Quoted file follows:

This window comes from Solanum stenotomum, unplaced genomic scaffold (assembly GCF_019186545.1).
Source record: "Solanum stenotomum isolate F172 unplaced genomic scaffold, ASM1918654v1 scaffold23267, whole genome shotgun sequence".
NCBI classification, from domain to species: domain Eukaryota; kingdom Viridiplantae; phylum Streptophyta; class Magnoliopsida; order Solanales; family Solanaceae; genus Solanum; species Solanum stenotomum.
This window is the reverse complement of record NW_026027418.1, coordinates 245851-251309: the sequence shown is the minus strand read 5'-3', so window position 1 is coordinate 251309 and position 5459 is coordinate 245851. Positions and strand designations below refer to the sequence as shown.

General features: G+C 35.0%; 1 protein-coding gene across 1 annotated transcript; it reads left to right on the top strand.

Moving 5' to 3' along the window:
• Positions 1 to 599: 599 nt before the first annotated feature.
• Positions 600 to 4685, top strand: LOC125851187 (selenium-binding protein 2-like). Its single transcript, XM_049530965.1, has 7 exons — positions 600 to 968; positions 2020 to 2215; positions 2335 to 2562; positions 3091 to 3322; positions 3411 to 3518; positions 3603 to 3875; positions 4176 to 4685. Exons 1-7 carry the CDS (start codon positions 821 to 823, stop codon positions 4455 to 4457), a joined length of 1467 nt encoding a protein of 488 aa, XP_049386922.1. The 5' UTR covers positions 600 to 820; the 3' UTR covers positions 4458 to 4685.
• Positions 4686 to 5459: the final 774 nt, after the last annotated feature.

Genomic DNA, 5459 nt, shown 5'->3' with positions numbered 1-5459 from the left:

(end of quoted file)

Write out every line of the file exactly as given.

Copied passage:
This window comes from Solanum stenotomum, unplaced genomic scaffold (assembly GCF_019186545.1).
Source record: "Solanum stenotomum isolate F172 unplaced genomic scaffold, ASM1918654v1 scaffold23267, whole genome shotgun sequence".
NCBI classification, from domain to species: domain Eukaryota; kingdom Viridiplantae; phylum Streptophyta; class Magnoliopsida; order Solanales; family Solanaceae; genus Solanum; species Solanum stenotomum.
This window is the reverse complement of record NW_026027418.1, coordinates 245851-251309: the sequence shown is the minus strand read 5'-3', so window position 1 is coordinate 251309 and position 5459 is coordinate 245851. Positions and strand designations below refer to the sequence as shown.

General features: G+C 35.0%; 1 protein-coding gene across 1 annotated transcript; it reads left to right on the top strand.

Moving 5' to 3' along the window:
• Positions 1 to 599: 599 nt before the first annotated feature.
• Positions 600 to 4685, top strand: LOC125851187 (selenium-binding protein 2-like). Its single transcript, XM_049530965.1, has 7 exons — positions 600 to 968; positions 2020 to 2215; positions 2335 to 2562; positions 3091 to 3322; positions 3411 to 3518; positions 3603 to 3875; positions 4176 to 4685. Exons 1-7 carry the CDS (start codon positions 821 to 823, stop codon positions 4455 to 4457), a joined length of 1467 nt encoding a protein of 488 aa, XP_049386922.1. The 5' UTR covers positions 600 to 820; the 3' UTR covers positions 4458 to 4685.
• Positions 4686 to 5459: the final 774 nt, after the last annotated feature.

Genomic DNA, 5459 nt, shown 5'->3' with positions numbered 1-5459 from the left: